Discussion Starter: Does Teacher Attire Matter?

Continuing with my series of questions meant to stir conversations about the field, I ask the titular question: does teacher attire matter? The question comes at a time when controversies regarding student attire make news almost monthly. Less attention is paid to teacher attire, but this fall saw an exception when a teacher from Georgia found herself scrutinized on social media for what she apparently wore while teaching fourth graders.

Examining the question and attempting to answer it throws into relief the nature of the controversy. Few are concerned with what male students or teachers are wearing. The issue repeatedly involves what female students or teachers wear. Is this a problem for the females in question or for the males around them? That could become a larger discussion. Keeping the conversation grounded to education, the fourth grade teacher from Georgia posted pictures of herself on social media showing outfits some considered to be too form-fitting to be appropriate for her job. Were they? Who decides this?

When I saw the pictures, my only concern was whether or not she’d be comfortable all day wearing such high heels in an elementary classroom. If she could pull that off, good for her. Beyond that, I saw little that likely would violate typical standards of professional dress in a school. A few commenters mentioned how she might distract the nine-year-olds she taught. Perhaps. Would she distract them (or even high school students) to the point of disrupting learning? Probably not.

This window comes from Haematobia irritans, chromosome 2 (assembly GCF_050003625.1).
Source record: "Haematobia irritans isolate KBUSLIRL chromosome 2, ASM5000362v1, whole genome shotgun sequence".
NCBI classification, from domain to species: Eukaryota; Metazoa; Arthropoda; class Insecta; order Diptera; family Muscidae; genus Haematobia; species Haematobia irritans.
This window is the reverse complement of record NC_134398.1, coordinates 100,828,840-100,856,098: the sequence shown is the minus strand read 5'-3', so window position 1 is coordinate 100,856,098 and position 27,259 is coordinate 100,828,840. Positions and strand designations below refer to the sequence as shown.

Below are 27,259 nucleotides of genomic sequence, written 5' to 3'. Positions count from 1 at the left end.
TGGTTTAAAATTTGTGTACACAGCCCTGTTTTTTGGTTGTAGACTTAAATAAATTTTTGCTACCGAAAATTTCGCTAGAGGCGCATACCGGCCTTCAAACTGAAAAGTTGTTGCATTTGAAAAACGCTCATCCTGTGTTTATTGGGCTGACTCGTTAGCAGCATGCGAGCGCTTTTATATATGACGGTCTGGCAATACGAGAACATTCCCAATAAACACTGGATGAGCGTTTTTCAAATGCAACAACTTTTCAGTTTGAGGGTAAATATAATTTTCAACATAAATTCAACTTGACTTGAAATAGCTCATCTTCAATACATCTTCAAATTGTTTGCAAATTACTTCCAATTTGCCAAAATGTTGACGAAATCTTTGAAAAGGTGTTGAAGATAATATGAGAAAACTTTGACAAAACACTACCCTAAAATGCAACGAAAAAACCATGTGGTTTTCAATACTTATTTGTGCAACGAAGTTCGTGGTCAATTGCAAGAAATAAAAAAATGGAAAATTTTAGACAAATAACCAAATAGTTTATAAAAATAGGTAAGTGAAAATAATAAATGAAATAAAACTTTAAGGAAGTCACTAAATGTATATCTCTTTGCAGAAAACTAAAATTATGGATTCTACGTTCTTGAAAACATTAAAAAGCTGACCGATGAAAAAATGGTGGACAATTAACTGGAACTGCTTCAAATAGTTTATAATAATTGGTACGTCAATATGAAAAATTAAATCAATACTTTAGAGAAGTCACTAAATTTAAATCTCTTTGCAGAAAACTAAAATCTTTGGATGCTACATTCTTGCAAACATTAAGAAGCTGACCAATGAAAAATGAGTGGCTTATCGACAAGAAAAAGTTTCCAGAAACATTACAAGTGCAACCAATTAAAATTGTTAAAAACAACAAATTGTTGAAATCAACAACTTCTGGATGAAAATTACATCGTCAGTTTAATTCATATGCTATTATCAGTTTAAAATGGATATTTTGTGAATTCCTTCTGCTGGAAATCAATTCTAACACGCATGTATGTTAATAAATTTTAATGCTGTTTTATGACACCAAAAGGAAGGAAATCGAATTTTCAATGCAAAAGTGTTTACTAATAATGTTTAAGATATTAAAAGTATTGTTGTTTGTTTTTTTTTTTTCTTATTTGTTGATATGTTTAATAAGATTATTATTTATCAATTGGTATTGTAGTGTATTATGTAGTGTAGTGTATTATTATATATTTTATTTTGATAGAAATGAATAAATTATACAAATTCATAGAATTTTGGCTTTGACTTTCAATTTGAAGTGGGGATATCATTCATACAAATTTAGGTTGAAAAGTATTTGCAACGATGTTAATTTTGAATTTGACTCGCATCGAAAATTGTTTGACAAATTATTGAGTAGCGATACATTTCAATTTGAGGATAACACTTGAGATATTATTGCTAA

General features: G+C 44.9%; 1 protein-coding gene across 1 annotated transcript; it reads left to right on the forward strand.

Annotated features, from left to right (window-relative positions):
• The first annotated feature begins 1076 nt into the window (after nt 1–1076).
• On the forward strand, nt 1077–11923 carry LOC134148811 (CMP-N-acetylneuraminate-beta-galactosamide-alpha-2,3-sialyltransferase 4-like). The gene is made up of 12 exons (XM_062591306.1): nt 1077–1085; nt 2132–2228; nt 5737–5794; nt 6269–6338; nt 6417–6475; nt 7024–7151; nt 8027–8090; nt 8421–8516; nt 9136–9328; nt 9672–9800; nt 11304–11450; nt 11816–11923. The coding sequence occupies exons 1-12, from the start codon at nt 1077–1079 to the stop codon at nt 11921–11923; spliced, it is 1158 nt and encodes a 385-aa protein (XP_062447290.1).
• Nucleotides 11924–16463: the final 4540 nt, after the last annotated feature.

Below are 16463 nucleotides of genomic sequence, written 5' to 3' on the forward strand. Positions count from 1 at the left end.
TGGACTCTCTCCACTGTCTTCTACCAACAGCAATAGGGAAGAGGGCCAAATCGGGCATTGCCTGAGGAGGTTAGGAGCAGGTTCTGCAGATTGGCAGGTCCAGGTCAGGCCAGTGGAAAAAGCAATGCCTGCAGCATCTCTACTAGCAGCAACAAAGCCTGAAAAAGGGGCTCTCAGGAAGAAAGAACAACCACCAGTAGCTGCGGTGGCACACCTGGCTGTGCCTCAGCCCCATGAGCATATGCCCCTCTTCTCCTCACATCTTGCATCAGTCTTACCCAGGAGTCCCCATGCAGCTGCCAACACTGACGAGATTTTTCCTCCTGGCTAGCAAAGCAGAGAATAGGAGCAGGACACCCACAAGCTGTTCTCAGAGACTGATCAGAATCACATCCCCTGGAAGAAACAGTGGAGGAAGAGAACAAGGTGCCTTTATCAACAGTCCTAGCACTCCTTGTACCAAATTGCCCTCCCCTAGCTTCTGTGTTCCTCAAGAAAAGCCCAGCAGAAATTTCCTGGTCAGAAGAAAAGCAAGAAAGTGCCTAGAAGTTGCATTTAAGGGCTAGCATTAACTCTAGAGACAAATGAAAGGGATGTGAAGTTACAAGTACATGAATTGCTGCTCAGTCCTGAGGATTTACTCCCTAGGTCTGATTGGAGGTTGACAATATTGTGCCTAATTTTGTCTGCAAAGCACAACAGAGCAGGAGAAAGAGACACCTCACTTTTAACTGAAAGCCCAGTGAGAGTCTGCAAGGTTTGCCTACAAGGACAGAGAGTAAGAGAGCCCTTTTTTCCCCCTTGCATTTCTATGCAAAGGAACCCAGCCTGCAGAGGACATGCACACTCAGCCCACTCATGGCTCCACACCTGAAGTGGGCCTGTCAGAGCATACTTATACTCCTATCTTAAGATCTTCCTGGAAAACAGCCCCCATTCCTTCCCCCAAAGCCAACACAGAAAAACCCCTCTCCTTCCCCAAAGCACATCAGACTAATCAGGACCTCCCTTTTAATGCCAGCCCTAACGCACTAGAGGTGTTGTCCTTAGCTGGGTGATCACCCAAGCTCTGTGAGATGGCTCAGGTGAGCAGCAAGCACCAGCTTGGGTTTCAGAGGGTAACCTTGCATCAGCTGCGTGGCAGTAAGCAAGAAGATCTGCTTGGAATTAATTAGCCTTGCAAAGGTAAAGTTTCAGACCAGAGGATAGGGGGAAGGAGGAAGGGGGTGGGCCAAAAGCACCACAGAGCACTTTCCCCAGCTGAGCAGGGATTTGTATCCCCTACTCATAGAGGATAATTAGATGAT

All that should matter is whether or not she (or anyone else) can effectively perform her duties as an instructor in what she wears. These duties include interacting with parents and other stakeholders, but primarily involve building literacy and math skills in her students. If student performance slipped in her class alone and every other variable could be ruled out as a cause, I’d still question whether or not her attire was making the difference. Parents might object to her attire, but they’d need to have solid grounds for their objection before any action would be justified.

My take: as long as teachers of any sex or gender are abiding the code of professional dress in their respective schools and aren’t dressing in a way that demonstrably disrupts learning, they should be able to dress as they please. Sure, they have some obligation to set positive examples, but I don’t know that form-fitting attire necessarily sets a negative example.

Thoughts? Should anyone care deeply enough about teacher attire to pitch a fit about it if a teacher wears something slightly snug? Discuss in the comments if you wish.

Advertisements
Discussion Starter: Does Teacher Attire Matter?

One thought on “Discussion Starter: Does Teacher Attire Matter?

  1. Good morning Jeffrey, I don’t think in any profession there can be a blanket rule about this unless very specific uniforms are required, such as “white shirt.” Bodies are all shaped differently and what might look very professional on one body type would be inappropriate on another. Also, sorry to say, “status” matters. Disheveled isn’t okay for newbies, but might be okay for long-time, well-respected teachers. In smaller schools a classroom teacher might also double as the gym teacher or recess supervisor. They’ll need to dress appropriately, keeping the weather in mind.

    Personally, I wouldn’t wear anything low cut enough to show the boob crack, not on the job and not in my everyday life. I’m not comfortable looking like that. The discomfort would show and certainly impact others, especially students! I know women, and men, too, who insist on wearing clothes way too tight on them. I’ve seen the most impractical footwear! Students will observe the awkwardness, even more than the actual clothes.

    Like

Leave a Reply

Fill in your details below or click an icon to log in:

WordPress.com Logo

You are commenting using your WordPress.com account. Log Out / Change )

Twitter picture

You are commenting using your Twitter account. Log Out / Change )

Facebook photo

You are commenting using your Facebook account. Log Out / Change )

Google+ photo

You are commenting using your Google+ account. Log Out / Change )

Connecting to %s